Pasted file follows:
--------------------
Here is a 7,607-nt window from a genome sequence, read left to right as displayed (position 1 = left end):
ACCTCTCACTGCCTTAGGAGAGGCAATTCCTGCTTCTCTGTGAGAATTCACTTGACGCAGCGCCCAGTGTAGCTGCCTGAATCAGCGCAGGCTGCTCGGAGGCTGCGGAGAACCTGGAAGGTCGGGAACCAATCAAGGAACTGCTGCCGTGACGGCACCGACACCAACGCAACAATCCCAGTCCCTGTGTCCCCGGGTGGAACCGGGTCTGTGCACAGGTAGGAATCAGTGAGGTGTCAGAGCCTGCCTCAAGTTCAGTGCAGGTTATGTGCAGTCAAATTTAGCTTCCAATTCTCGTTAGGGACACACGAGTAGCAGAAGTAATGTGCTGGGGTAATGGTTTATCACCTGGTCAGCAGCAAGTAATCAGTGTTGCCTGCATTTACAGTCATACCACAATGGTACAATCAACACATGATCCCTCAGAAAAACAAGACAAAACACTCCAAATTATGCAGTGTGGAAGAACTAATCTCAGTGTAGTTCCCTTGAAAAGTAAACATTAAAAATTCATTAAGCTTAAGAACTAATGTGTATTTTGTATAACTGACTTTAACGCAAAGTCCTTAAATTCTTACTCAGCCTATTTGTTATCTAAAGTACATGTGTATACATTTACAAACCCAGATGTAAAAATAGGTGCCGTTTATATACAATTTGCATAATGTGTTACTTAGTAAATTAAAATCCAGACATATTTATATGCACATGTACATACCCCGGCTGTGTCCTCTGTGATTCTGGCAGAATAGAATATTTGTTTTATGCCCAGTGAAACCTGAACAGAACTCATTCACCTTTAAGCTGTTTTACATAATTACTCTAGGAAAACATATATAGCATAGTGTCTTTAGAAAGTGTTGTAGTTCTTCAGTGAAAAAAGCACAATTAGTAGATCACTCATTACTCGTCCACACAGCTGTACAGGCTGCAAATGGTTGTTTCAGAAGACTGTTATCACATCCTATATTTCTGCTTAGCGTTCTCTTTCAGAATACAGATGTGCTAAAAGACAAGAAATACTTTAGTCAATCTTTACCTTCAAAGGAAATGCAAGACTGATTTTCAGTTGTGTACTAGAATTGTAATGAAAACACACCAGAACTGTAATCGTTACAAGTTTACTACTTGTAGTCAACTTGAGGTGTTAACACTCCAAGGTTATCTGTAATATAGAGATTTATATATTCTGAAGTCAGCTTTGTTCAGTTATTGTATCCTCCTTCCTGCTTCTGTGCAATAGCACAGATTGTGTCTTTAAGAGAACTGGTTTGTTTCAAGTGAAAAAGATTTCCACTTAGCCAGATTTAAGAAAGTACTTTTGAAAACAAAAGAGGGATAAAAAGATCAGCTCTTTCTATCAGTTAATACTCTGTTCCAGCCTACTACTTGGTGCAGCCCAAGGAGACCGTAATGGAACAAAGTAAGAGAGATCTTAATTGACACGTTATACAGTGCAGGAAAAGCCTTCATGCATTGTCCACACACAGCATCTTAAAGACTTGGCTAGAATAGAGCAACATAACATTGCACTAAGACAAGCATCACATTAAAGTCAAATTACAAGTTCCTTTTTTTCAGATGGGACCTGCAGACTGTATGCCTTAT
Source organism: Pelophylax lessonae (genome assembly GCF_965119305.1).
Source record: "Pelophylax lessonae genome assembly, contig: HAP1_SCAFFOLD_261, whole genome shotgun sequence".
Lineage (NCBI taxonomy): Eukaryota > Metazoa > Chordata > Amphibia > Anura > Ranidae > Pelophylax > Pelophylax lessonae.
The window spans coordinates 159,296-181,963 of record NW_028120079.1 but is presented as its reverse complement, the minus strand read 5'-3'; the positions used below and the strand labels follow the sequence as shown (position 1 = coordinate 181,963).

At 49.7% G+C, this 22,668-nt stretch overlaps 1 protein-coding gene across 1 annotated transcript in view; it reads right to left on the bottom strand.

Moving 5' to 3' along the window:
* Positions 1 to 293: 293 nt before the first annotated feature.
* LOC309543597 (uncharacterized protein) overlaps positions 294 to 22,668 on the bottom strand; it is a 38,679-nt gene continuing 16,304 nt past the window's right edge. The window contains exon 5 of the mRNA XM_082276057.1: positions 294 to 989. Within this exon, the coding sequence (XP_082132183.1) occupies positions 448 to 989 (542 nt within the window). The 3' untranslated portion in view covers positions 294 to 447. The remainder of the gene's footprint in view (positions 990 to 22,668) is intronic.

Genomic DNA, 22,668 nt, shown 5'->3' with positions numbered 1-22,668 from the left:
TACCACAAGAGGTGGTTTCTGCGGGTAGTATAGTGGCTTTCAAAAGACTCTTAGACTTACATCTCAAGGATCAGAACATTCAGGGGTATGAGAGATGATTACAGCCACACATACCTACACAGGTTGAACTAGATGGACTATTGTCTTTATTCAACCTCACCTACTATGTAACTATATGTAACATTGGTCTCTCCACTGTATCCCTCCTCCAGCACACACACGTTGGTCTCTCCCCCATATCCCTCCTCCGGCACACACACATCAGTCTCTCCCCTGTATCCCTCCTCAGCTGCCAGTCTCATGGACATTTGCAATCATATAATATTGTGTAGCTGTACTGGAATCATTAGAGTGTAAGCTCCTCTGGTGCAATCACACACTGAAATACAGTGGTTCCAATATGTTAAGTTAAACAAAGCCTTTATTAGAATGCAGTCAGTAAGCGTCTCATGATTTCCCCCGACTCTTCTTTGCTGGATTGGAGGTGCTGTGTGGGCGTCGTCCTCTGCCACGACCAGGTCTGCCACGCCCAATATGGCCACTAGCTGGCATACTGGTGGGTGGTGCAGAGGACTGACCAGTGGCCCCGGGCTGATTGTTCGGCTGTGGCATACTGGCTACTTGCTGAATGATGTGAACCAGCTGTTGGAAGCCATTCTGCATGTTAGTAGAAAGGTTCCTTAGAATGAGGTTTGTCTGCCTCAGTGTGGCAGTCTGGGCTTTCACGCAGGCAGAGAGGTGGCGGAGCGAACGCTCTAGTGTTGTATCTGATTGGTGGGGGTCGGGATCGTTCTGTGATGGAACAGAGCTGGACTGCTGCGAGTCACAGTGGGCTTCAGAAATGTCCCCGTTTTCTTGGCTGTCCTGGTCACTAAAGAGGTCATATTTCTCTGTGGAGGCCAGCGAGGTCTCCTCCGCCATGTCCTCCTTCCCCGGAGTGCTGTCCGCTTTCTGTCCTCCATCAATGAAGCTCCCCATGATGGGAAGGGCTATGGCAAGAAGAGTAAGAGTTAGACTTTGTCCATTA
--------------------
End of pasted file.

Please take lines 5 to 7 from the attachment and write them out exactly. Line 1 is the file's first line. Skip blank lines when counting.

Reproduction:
Lineage (NCBI taxonomy): Eukaryota > Metazoa > Chordata > Amphibia > Anura > Ranidae > Pelophylax > Pelophylax lessonae.
The window spans coordinates 159,296-181,963 of record NW_028120079.1 but is presented as its reverse complement, the minus strand read 5'-3'; the positions used below and the strand labels follow the sequence as shown (position 1 = coordinate 181,963).

At 49.7% G+C, this 22,668-nt stretch overlaps 1 protein-coding gene across 1 annotated transcript in view; it reads right to left on the bottom strand.